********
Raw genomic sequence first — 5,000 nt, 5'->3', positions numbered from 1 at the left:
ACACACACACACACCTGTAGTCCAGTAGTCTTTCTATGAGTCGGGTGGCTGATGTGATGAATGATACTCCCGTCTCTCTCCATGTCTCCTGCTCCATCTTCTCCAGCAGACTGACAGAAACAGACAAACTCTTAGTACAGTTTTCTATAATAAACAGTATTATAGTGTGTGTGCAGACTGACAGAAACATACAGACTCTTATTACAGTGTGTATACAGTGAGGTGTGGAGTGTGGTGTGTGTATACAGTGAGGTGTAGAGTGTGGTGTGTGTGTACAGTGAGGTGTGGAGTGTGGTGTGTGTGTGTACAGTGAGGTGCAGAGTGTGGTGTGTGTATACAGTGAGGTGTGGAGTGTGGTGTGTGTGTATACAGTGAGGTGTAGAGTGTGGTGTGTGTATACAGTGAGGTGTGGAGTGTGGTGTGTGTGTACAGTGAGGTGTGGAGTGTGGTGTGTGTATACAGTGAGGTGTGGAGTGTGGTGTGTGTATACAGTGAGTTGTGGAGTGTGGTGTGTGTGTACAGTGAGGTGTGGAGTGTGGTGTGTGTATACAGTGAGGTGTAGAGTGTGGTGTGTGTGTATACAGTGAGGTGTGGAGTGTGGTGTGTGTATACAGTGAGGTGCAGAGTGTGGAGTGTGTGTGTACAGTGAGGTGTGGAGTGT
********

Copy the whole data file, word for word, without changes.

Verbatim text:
Raw genomic sequence first — 5,000 nt, 5'->3', positions numbered from 1 at the left:
ACACACACACACACCTGTAGTCCAGTAGTCTTTCTATGAGTCGGGTGGCTGATGTGATGAATGATACTCCCGTCTCTCTCCATGTCTCCTGCTCCATCTTCTCCAGCAGACTGACAGAAACAGACAAACTCTTAGTACAGTTTTCTATAATAAACAGTATTATAGTGTGTGTGCAGACTGACAGAAACATACAGACTCTTATTACAGTGTGTATACAGTGAGGTGTGGAGTGTGGTGTGTGTATACAGTGAGGTGTAGAGTGTGGTGTGTGTGTACAGTGAGGTGTGGAGTGTGGTGTGTGTGTGTACAGTGAGGTGCAGAGTGTGGTGTGTGTATACAGTGAGGTGTGGAGTGTGGTGTGTGTGTATACAGTGAGGTGTAGAGTGTGGTGTGTGTATACAGTGAGGTGTGGAGTGTGGTGTGTGTGTACAGTGAGGTGTGGAGTGTGGTGTGTGTATACAGTGAGGTGTGGAGTGTGGTGTGTGTATACAGTGAGTTGTGGAGTGTGGTGTGTGTGTACAGTGAGGTGTGGAGTGTGGTGTGTGTATACAGTGAGGTGTAGAGTGTGGTGTGTGTGTATACAGTGAGGTGTGGAGTGTGGTGTGTGTATACAGTGAGGTGCAGAGTGTGGAGTGTGTGTGTACAGTGAGGTGTGGAGTGT